Imprisoned for a murder he did not commit, John Brant escapes and ends up out west where, after giving the local lawmen the slip, he joins up with an outlaw gang. Brant finds out that '...
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Imprisoned for a murder he did not commit, John Brant escapes and ends up out west where, after giving the local lawmen the slip, he joins up with an outlaw gang. Brant finds out that 'Jones', one of the outlaws he has become friends with, committed the murder that Brant was sent up for, but has no knowledge that anyone was ever put in jail for his crime. Willing to forgive and forget, Brant doesn't realize that 'Jones' has not only fallen for the same pretty shopgirl Brant has, but begins to suspect that Brant is not truly an outlaw. Written by
Doug Sederberg <email@example.com>
The failure of the original copyright holder to renew the film's copyright resulted in it falling into public domain, meaning that virtually anyone could duplicate and sell a VHS/DVD copy of the film. Therefore, many of the versions of this film available on the market are either severely (and usually badly) edited and/or of extremely poor quality, having been duped from second- or third-generation (or more) copies of the film. See more »
While the store proprietor reads a note written by John Brant, there is a sudden brief cut for no apparent purpose to the exact shot of Brant and Conlon riding into town which was used a few moments earlier, before their visit to the store. See more »
[after eluding the sheriff by swimming underwater, John emerges on the far side of the lake at the feet of a tall gunslinger]
Well, I guess you got me.
Come on out, stranger. I ain't the law. You're a pretty smart hombre and you got plenty of nerve. It strikes me that the boss could use somebody like you. What's your name?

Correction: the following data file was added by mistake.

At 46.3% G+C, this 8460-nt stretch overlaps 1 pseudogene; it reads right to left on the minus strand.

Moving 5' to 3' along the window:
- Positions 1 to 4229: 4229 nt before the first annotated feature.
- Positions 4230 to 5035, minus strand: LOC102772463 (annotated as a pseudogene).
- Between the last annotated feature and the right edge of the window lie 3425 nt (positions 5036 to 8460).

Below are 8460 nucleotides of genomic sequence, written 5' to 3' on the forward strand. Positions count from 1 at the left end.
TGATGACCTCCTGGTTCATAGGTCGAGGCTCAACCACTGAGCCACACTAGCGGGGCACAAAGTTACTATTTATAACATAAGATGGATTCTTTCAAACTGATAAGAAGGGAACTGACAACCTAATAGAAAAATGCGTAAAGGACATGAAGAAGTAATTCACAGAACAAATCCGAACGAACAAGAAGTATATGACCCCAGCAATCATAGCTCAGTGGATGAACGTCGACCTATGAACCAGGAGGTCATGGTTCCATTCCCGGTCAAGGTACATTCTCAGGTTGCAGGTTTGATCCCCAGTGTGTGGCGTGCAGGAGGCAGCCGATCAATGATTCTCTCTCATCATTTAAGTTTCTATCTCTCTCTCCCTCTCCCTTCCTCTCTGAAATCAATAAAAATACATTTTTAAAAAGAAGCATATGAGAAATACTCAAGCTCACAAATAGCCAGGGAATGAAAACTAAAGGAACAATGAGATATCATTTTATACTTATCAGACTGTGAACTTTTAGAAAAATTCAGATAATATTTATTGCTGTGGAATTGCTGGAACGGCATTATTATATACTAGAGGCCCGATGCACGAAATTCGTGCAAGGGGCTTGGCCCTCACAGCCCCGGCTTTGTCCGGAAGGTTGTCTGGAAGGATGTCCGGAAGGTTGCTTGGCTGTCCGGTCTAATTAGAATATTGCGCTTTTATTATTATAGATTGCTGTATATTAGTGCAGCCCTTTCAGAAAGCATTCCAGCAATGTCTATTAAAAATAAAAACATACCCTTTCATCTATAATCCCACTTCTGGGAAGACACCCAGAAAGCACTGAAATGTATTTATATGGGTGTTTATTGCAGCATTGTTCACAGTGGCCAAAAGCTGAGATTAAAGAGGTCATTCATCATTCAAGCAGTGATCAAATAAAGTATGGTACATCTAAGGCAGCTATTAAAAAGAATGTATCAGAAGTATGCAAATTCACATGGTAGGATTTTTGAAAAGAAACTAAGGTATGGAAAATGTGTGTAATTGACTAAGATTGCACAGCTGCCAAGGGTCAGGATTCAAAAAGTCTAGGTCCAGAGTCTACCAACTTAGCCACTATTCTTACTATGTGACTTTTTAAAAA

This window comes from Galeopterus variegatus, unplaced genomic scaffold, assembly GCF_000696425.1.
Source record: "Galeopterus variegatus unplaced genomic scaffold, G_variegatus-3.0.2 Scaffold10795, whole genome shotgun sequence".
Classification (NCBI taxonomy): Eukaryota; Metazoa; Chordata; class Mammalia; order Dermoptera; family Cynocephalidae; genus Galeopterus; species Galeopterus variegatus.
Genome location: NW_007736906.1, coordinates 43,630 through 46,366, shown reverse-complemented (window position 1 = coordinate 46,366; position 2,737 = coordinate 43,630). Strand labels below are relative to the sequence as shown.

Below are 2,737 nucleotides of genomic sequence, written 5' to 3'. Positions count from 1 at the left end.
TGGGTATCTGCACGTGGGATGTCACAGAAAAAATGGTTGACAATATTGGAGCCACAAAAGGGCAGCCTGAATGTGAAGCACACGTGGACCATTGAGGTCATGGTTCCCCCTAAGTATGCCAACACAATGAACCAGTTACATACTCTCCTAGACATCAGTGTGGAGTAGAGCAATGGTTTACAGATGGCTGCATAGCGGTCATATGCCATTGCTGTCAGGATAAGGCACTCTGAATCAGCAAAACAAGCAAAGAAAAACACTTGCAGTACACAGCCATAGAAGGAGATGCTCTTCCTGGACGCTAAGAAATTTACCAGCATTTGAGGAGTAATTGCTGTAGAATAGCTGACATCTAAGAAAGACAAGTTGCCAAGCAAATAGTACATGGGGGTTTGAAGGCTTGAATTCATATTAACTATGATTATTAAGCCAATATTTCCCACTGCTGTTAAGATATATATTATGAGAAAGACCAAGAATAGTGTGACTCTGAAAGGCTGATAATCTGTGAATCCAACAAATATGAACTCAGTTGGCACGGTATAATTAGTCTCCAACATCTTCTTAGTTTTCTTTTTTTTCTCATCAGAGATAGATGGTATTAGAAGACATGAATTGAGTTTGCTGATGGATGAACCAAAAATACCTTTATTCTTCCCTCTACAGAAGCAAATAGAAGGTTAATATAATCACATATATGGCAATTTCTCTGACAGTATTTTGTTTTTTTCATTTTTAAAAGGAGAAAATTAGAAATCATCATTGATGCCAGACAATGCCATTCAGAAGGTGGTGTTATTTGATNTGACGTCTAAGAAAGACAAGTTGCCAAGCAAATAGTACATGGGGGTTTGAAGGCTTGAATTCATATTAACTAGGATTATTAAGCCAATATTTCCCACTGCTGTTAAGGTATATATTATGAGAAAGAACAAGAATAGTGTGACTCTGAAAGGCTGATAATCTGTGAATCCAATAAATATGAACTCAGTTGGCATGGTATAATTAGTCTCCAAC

[John glares at him]
Smith, ain't it. That's the handle most of you fast travelers use. Aw, it's as good a name as any. Mine's Jones!
[they shake hands]
Say, you're ...
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A classic of its kind, great stunts, riding; great scenery, sets
Some reviewer earlier made disparaging comments about the fighting.
Obviously this 1933 movie came along before Yakima Canutt and John Wayne created the style of cinema fighting that is now standard.
Yak was the ultimate stunt man. His "gags" (as they called them) are still the measure. He is the stunt double in much of "Sagebrush Trail," a fact unfortunately obvious if you watch as I did, on a computer monitor.
He is also the head of the gang of bad guys.
John Wayne started as a prop man, according to legend, and did some stunt work to please John Ford. "Duke, show 'em up," is the line credited to Ford during a naval film in which cast members feared the choppy seas they were supposed to be immersed in.
John Wayne did "show 'em up" and jumped in.
He gets to swim in this one too, in a scene that was praised by Jon Tuska in his PBS series, "They Went Thataway." "Sagebrush Trail" has all the elements expected and more, such as the scene mentioned above.
Hank Bell has another uncredited role, and his presence always adds authenticity to any Western.
Lane Chandler has a good role, and he co-stars with John Wayne in another stagecoach-related film, "Winds of the Wasteland."
I have only two complaints: The sound is not very good; much of the gunfire sounds as if it came from a mine shaft. The final scene was completely inappropriate, considering what came before.
Otherwise, this is great. My copy is another in the Great American Western Series by Echo Bridge Entertainment. It comes in a two-disk set.
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